How to: Using Google Cloud Print for working with PDFs

Summary:Google has built a cloud printing service for Chrome that is a powerful tool for printing to remote devices. This can also be used to capture anything to PDF for access on any device, and is great for BYOD devices for working with PDFs remotely.

CLoud Print thumb
Image: Google

When Google introduced its Cloud Print service, it was touted as a good way to print from the Chrome browser and by definition, the Chrome OS, to any printer that is connected to the service. These printers include a handful of Cloud Print-Ready units and old-school models physically connected to a computer on the same network as the Chrome device. In reality, Cloud Print is a powerful tool that can be used to capture almost any content for access from virtually any remote device.

The first step is to link Cloud Print to your Google account. This can be done from any Chrome browser via the advanced settings. Once the account is linked to Cloud Print, printers can be added to Cloud Print, which enables remote printing from any Android device or installation of the Chrome browser.

Cloud Print setup Mac
Cloud Print setup on a Mac. Image: Screenshot by James Kendrick

The ability to print remotely is useful, but it only scratches the surface of what can be done with Cloud Print. As evidenced in the Print dialog in Chrome, documents can also be printed to a FedEx/Kinko's account. This opens up the ability to print complex work documents for business purposes. You can print directly to the Kinko's outlet of choice right from Chrome.

PDF as printed
Image: Screenshot by James Kendrick

There is another method of using Cloud Print that is even more useful for BYOD workers. Once Cloud Print has been enabled, all user devices with the Chrome browser installed show up as printers in the Cloud Print settings. This includes all Android devices (phones and tablets), iPads, and iPhones. Any listed device can be selected as a "printer". Printing content to one of these non-printer devices triggers Cloud Print to convert the document to a PDF file that is pushed to the selected device.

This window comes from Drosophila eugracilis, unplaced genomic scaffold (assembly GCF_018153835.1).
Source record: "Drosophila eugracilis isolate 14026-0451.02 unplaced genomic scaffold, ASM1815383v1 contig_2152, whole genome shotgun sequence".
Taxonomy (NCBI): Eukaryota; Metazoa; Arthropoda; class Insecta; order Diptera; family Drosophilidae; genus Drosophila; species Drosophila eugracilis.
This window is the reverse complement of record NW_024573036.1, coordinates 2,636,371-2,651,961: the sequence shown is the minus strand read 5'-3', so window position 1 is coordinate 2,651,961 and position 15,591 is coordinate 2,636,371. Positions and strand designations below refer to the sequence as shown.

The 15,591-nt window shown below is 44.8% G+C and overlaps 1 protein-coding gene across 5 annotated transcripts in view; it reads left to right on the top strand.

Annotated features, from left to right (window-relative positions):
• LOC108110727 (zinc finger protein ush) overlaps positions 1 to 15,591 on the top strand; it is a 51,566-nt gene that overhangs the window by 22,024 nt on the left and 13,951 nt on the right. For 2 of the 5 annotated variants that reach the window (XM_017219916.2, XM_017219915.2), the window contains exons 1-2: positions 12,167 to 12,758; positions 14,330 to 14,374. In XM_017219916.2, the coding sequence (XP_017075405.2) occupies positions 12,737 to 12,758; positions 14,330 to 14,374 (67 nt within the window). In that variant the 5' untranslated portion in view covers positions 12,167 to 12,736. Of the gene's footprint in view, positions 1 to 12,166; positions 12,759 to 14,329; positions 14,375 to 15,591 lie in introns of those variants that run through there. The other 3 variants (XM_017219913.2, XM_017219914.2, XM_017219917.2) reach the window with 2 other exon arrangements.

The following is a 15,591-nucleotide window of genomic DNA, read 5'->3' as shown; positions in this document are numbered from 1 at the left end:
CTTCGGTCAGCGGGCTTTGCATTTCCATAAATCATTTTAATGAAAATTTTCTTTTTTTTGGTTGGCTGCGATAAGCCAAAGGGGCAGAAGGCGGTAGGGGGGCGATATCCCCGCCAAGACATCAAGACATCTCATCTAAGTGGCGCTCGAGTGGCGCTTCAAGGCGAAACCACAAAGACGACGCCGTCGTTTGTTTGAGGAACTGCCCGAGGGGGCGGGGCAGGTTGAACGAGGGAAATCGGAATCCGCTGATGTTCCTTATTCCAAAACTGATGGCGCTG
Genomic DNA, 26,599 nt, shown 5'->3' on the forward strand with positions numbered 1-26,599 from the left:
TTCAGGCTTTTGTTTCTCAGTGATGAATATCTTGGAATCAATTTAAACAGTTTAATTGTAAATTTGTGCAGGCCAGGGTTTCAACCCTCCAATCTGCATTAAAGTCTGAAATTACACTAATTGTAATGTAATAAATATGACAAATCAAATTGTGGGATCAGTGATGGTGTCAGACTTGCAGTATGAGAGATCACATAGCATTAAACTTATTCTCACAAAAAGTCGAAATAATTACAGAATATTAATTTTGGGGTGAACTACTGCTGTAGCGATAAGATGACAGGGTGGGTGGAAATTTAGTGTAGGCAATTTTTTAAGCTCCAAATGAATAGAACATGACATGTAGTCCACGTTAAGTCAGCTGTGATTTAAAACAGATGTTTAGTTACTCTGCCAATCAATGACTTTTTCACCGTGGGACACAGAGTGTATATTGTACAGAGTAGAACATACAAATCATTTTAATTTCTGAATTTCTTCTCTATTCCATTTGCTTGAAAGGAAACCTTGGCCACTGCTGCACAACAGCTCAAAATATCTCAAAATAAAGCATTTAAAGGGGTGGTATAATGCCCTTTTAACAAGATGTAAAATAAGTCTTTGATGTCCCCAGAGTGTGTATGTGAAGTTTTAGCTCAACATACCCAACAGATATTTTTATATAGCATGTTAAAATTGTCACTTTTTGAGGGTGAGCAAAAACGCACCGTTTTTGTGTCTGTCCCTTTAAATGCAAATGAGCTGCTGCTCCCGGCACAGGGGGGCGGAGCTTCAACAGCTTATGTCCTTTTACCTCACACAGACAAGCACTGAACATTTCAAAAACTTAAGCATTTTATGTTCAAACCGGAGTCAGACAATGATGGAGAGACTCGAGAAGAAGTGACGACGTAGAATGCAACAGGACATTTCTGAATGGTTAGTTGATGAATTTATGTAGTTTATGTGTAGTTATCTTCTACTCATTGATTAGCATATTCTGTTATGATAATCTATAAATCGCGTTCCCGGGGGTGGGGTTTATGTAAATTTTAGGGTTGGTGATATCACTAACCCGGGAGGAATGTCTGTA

Note 2 PDF print 300
Printed to Note II smartphone. Image: Screenshot by James Kendrick

This is a fast and simple way to get anything to a mobile device for access at any time. It's useful for capturing web content or other information. There are apps that capture information for access later, but this is particulary useful for capturing rich content that needs to be saved exactly as it appears in the browser.

Once content has been printed to a remote device, it is accessed through any app on that device that handles PDF files. These PDF files are standard format and can be manipulated just like any other PDF.

In addition to printing content to specific remote devices for saving as PDF, the Chrome print dialog has another "print" outlet that is very powerful. The Save to Google Drive option shows up in the list of printers and works as expected. Print content is converted to PDF as described above, and pushed to the user's Google Drive. This makes such content instantly available to any devices running Google Drive, and it is cross-platform, so that means virtually any device.

Google Cloud Print makes it easy to print to printers using old-fashioned paper, but it really shines when used as a capture tool for digital information. Web pages and other content accessible via the Chrome browser can be saved in PDF looking exactly as they do on the web. This capture can be pushed to any mobile device running Chrome, and even to the Google Drive cloud storage. It is thus a powerful tool for those using the Chrome browser, and especially for Chromebook users. This could make the Chromebook a useful device for those embracing BYOD.

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Topics: Mobility, Android, Bring Your Own Device, Cloud, Google

About

James Kendrick has been using mobile devices since they weighed 30 pounds, and has been sharing his insights on mobile technology for almost that long. Prior to joining ZDNet, James was the Founding Editor of jkOnTheRun, a CNET Top 100 Tech Blog that was acquired by GigaOM in 2008 and is now part of that prestigious tech network. James' w... Full Bio

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